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Lecture

Psychology Lecture 34.docx

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Department
Psychology
Course Code
PSYA01H3
Professor
Steve Joordens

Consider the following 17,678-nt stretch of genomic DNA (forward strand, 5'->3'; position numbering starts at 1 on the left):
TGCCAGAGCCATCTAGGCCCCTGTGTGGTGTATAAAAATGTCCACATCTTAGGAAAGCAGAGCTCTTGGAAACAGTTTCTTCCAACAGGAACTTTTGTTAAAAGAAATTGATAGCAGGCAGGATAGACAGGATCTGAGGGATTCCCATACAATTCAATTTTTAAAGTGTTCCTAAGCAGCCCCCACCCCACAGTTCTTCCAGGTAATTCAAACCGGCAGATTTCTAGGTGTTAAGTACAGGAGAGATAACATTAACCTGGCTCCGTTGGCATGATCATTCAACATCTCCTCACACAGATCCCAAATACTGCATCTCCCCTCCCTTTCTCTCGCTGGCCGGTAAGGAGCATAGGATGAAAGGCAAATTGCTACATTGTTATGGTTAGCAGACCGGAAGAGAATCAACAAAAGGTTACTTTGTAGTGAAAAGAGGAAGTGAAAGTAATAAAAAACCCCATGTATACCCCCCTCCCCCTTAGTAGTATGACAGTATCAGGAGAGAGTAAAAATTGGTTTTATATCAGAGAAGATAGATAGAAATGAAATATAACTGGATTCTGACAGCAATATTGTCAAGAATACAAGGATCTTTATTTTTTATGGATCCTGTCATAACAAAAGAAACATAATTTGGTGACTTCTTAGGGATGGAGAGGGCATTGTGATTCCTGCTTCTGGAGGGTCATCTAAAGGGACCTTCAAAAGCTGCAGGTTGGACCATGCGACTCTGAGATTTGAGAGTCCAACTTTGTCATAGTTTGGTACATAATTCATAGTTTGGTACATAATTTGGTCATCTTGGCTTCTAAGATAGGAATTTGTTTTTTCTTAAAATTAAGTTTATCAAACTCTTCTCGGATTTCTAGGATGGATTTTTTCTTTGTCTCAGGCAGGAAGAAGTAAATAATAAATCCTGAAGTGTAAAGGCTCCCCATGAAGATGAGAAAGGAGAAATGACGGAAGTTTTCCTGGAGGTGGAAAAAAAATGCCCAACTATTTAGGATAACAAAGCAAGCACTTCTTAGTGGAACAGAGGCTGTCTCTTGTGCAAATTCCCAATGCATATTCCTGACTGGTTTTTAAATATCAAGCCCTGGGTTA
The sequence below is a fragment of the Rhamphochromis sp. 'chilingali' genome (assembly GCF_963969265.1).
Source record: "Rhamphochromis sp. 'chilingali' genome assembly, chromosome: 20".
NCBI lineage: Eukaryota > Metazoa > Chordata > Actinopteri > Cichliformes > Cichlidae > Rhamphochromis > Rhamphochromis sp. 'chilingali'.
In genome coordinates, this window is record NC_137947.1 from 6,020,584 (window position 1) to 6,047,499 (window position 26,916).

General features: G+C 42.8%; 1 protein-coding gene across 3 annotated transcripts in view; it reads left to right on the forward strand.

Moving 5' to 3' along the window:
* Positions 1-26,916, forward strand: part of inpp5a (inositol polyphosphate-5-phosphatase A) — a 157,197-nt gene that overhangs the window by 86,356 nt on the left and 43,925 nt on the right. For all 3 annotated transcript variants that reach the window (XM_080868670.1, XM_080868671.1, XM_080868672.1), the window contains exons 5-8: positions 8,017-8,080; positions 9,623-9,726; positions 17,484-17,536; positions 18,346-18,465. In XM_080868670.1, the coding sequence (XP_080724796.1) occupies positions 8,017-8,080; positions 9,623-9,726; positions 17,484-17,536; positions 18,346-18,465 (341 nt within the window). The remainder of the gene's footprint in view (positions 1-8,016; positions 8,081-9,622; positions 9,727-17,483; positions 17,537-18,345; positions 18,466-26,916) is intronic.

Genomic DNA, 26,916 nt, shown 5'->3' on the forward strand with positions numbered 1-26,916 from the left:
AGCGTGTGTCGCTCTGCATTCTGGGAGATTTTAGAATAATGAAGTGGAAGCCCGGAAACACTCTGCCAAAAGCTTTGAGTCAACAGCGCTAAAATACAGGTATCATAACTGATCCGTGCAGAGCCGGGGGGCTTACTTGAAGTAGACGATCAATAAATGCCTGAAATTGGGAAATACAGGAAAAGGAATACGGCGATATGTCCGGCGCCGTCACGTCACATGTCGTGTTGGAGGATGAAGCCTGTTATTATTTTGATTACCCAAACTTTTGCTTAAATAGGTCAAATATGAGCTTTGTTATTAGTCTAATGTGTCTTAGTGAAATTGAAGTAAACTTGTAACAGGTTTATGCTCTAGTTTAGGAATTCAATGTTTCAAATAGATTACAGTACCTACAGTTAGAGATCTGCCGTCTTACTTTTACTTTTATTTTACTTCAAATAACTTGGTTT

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Psychology Lecture 34 Slide 41: Retrieval of memories happens automatically (ex. You remember a song from 10 years ago). It doesn’t interfere with your current actions. Slide 42: In reading, exposure to words triggers the reading. Simple contact with words triggers reading. With retrieval you need cues. Slide 43: If the right cues aren’t available, you have the –tip at the tongue situation. You get stuck until you get the cues. Ex: when you lose something, you retrace your steps to see where you might have left the item. This procedure allows you to retrieve the cues to remember. Slide 44: there are special ways to write underwater. People learn a list of items and are asked to remember. Half of them learn on land, and the other half under water. They then write the words where they are. They are retrieving in the same situation where they have learned. You also mix up the locations. What was found out was that you are best at retrieving at the place where you learned. For exams you should recreate the context of the exam location so that when you are writing the test, you can retrieve information fast. State-dependent learning- the internal context is also important: ex. When drunk, you can’t remember stuff when you’re sober, but you recall things when you are drunk. Your mood is also another factor. The claim is that listening to a moody song could help recreate the exam place, since you will feel tired, nervous etc. This is why writing MC questions are a good way to create a basis in your mind for the test. Slide 45: Ebbinghaus experimented by memorizing nonsense words. Slide 46: After a few days, most material are forgotten. An experiment with elder people: They asked the people to match the names with pictures in their high school yearbook, and they were able to remember most of them. That’s because it was easier to remember these since they interacted with these people. The new experiences
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